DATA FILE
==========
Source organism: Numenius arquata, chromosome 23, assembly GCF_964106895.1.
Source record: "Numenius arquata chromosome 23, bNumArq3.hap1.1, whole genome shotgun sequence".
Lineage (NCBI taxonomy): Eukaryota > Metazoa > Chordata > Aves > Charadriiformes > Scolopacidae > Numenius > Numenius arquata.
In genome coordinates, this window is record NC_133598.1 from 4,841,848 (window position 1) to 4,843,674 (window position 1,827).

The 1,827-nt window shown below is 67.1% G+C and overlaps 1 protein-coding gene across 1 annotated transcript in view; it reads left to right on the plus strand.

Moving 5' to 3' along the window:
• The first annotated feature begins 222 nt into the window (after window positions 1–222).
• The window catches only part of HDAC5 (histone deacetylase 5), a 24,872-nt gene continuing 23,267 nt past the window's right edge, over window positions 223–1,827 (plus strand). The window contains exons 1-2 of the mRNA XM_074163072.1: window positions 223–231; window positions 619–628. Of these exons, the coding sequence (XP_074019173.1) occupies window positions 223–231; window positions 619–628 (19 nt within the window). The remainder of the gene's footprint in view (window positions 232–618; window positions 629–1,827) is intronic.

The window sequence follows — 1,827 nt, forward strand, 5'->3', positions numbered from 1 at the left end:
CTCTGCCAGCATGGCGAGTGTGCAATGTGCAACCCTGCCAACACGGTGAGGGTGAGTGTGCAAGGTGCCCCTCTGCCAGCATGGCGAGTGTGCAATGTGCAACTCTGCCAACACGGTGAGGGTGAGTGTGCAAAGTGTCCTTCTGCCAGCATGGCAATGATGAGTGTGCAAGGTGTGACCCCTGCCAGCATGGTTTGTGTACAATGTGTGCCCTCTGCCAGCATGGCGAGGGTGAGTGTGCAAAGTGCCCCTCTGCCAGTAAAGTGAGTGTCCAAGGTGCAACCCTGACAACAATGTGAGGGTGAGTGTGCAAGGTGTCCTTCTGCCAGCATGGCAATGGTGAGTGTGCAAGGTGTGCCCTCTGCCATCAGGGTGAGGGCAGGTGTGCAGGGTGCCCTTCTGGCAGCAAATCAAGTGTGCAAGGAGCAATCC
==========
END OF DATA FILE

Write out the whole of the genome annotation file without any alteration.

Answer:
Source organism: Numenius arquata, chromosome 23, assembly GCF_964106895.1.
Source record: "Numenius arquata chromosome 23, bNumArq3.hap1.1, whole genome shotgun sequence".
Lineage (NCBI taxonomy): Eukaryota > Metazoa > Chordata > Aves > Charadriiformes > Scolopacidae > Numenius > Numenius arquata.
In genome coordinates, this window is record NC_133598.1 from 4,841,848 (window position 1) to 4,843,674 (window position 1,827).

The 1,827-nt window shown below is 67.1% G+C and overlaps 1 protein-coding gene across 1 annotated transcript in view; it reads left to right on the plus strand.

Moving 5' to 3' along the window:
• The first annotated feature begins 222 nt into the window (after window positions 1–222).
• The window catches only part of HDAC5 (histone deacetylase 5), a 24,872-nt gene continuing 23,267 nt past the window's right edge, over window positions 223–1,827 (plus strand). The window contains exons 1-2 of the mRNA XM_074163072.1: window positions 223–231; window positions 619–628. Of these exons, the coding sequence (XP_074019173.1) occupies window positions 223–231; window positions 619–628 (19 nt within the window). The remainder of the gene's footprint in view (window positions 232–618; window positions 629–1,827) is intronic.

The window sequence follows — 1,827 nt, forward strand, 5'->3', positions numbered from 1 at the left end:
CTCTGCCAGCATGGCGAGTGTGCAATGTGCAACCCTGCCAACACGGTGAGGGTGAGTGTGCAAGGTGCCCCTCTGCCAGCATGGCGAGTGTGCAATGTGCAACTCTGCCAACACGGTGAGGGTGAGTGTGCAAAGTGTCCTTCTGCCAGCATGGCAATGATGAGTGTGCAAGGTGTGACCCCTGCCAGCATGGTTTGTGTACAATGTGTGCCCTCTGCCAGCATGGCGAGGGTGAGTGTGCAAAGTGCCCCTCTGCCAGTAAAGTGAGTGTCCAAGGTGCAACCCTGACAACAATGTGAGGGTGAGTGTGCAAGGTGTCCTTCTGCCAGCATGGCAATGGTGAGTGTGCAAGGTGTGCCCTCTGCCATCAGGGTGAGGGCAGGTGTGCAGGGTGCCCTTCTGGCAGCAAATCAAGTGTGCAAGGAGCAATCC